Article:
europe

HMS Queen Elizabeth CGI image

WASHINGTON: 65,000-ton ships are hard to turn around, and they can drag a lot else in their wake. That’s the $10.4 billion (£6.2 billion) bet the Royal Navy has placed on its controversial program to build two new aircraft carriers. While a third smaller than American nuclear carriers, the ships’ costs have grown so much… Keep reading →

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FARNBOROUGH AIR SHOW: The biggest story at the show this year was all about something that didn’t happen: the foreign debut of the F-35 Joint Strike Fighter. With no new planes or helicopters coming from Europe’s military aircraft builders, the F-35 would have generated a great deal of comment. It did anyway, but most of… Keep reading →

Reaping the Benefits of a Global Defense Industry

Greg Sanders CSIS photo

  As the Defense Department’s budget goes down, the number of contracts awarded without competitive bids is going up. The share of contracts awarded without competition has risen from 39 percent in 2009 to 42 percent in 2012, according to a report I co-authored with Jesse Ellman and Rhys McCormick on DoD Contracting Trends. The news for… Keep reading →

Sir Peter Westmacott, the British Ambassador to the United States.

THE WATERGATE: United we stand, Great Britain’s ambassador to the US insisted today. Despite all the strains on the Atlantic alliance — post-Snowden backlash against American spying, rising anti-EU sentiment in Britain, German dependence on Russian energy — the US, the UK, and their continental European allies stand together against what he called Russian “hybrid… Keep reading →

Suspect In Attempted Airplane Terror Bombing Arraigned In Detroit

There’s an old trope in intelligence circles that defenders have to be right all the time, while the terrorists only need to get lucky once to execute a successful attack. The knowledge that no one is right all the time makes most counterterrorism experts cautiously pessimistic about the likelihood of another successful terrorist attack on… Keep reading →

Observer, Mentor, Liaison Team members, Maj. Jim Hickman and Latvian army Maj. Juris Abolins, patrols through the village of Nishagam, in Konar province, Afghanistan alongside members of the Afghan national army, March 18. (U.S. Army photo by Sgt. Matthew Moeller) http://www.nationalguard.mil/news/archives/2009/03/033009-Afghanistan.aspx

LATVIAN EMBASSY, WASHINGTON: “We are neighbors of Russia and we have always been realists,” Ambassador Andris Razans told me. “Sometimes we might be characterized as alarmists, troublemakers, etc., but I think we are realists.” Even as President Obama exchanges tense words with Vladimir Putin on the sidelines of today’s D-Day anniversary ceremony, many Americans and… Keep reading →

Patriot anti-missile battery in Turkey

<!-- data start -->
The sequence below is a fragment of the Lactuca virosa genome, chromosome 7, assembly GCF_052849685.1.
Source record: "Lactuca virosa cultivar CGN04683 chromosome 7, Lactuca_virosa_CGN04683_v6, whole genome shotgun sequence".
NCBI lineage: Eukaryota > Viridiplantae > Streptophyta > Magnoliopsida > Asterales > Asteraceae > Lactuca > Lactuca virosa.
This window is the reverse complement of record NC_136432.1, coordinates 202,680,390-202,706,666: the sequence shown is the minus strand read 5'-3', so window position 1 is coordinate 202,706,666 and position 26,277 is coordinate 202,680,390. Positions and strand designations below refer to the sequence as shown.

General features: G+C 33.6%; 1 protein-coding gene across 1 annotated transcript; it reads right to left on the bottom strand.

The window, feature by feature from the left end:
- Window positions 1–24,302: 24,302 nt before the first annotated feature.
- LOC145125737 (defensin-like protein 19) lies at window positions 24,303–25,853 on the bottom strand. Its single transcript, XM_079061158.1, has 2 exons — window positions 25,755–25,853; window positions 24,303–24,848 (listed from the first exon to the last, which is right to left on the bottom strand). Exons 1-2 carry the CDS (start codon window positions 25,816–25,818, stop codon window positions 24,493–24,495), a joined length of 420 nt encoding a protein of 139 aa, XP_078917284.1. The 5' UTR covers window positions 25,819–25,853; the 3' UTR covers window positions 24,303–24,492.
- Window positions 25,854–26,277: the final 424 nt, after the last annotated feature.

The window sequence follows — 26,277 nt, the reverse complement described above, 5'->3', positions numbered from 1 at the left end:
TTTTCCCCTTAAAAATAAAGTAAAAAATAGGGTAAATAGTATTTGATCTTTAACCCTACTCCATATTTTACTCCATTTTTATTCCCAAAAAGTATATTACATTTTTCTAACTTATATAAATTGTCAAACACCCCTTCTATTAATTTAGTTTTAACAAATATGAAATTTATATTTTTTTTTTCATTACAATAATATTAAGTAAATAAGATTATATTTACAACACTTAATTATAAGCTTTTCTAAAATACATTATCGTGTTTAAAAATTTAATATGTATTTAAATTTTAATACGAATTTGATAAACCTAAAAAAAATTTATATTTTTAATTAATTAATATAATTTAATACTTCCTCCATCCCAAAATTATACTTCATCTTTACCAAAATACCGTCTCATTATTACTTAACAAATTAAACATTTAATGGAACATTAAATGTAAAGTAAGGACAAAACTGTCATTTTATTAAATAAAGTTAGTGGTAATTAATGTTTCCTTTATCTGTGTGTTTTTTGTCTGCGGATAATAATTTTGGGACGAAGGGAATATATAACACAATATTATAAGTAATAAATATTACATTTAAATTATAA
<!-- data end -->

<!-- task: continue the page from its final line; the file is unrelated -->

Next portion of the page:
PARIS: Every American defense company here wants to sell more weapons to foreign buyers in the Middle East and in Asia as they seek to compensate for flat or declining sales in the United States. Every European defense company wants to sell more weapons to foreign buyers in the Middle East and in Asia as… Keep reading →

Russian SU-35 at the 2013 Paris Air Show

PARIS AIR SHOW: It’s fair to say that the unabashed star of this show was the Russian Sukhoi Su-35 fighter. It didn’t fly much but when it did, jaws dropped. With no American military fighters, helicopters or cargo planes flying here this year, the Su-35 pretty much had the show to itself, since the European… Keep reading →

The Hawk trainer by BAE Systems, already being used by the Royal Air Force.

PARIS AIR SHOW: It is one of the hottest competitions for which there is not yet a formal Pentagon program. The Air Force’s next generation trainer — known as T-X — will be worth some $11 billion for some 350 planes. Lockheed Martin and the South Korean maker of the T-50 have teamed up to… Keep reading →

Credit: VERRIER_ SUNLIGHT IMAGE

America’s defense industry is deep in economic pessimism but the rest of the world isn’t defined by sequestration and the Afghan drawdown, and that will be very clear at next week’s Paris Air Show. This year’s show will probably be defined by commercial aviation, especially the twin aisle jet market. Boeing’s 787 Dreamliner will return… Keep reading →

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This year’s Paris Air Show promises to be one of the most lackluster for the defense sector in at least a decade. America is sending virtually no military aircraft to fly the all-important afternoon displays: no F-22s, no F-35s, no C-17s, no C-130s. American companies have scaled back their executives’ participation, not because it saves any… Keep reading →

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